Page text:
The head of the Colombian army denied Monday that he has put pressure on his senior officers to significantly increase the number of rebels or members of the cartels killed or captured during military operations.
This denial follows the publication of a New York Times article this weekend in which military sources claim that the army has ordered the number of dead or arrested guerrillas or criminals to double, at the risk of increasing collateral damage and civilian casualties.
“I did not exert any pressure,” the commander of the national army, General Nicacio de Jesus Martinez, told the press. “No battalion commander has been relieved of his duties because of his results.”
The New York Times writes that Martinez has ordered the doubling of operational results. The article compares this instruction with the so-called “false positives” scandal of the late 2000s, when it was revealed that some units of the army had killed civilians and then made their victims for guerrillas to inflate. their results and get rewards from their superiors.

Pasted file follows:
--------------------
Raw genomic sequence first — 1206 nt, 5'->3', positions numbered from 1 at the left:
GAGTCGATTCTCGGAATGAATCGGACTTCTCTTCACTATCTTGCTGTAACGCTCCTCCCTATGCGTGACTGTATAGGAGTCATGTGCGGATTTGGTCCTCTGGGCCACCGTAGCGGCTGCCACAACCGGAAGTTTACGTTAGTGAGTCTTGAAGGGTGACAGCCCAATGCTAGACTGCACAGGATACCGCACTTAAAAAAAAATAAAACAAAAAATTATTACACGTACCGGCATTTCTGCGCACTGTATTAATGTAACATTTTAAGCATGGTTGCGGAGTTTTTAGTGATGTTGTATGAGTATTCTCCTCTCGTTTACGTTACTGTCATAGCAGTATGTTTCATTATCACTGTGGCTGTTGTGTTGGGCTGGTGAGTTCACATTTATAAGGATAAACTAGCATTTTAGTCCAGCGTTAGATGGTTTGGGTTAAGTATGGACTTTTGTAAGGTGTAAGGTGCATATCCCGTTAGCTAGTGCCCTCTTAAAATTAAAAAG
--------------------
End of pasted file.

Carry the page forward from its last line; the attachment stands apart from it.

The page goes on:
Dozens of former soldiers were sentenced in connection with the scandal. Most of the victims were poor young men from rural areas or shantytowns.
Colombian Defense Minister Guillermo Botero has admitted that since 2007 the army has been encouraging an increase in the capture or surrender of members of cartels and guerrillas, rather than their deaths.
But he denied the existence of pressure on commanders, or incentives such as increased leave, to achieve such results.
The Colombian armed forces have increased their operations by 110% since President Ivan Duque came to power in August 2018, according to Minister Botero, who explains the sharp rise by a resurgence in drug trafficking.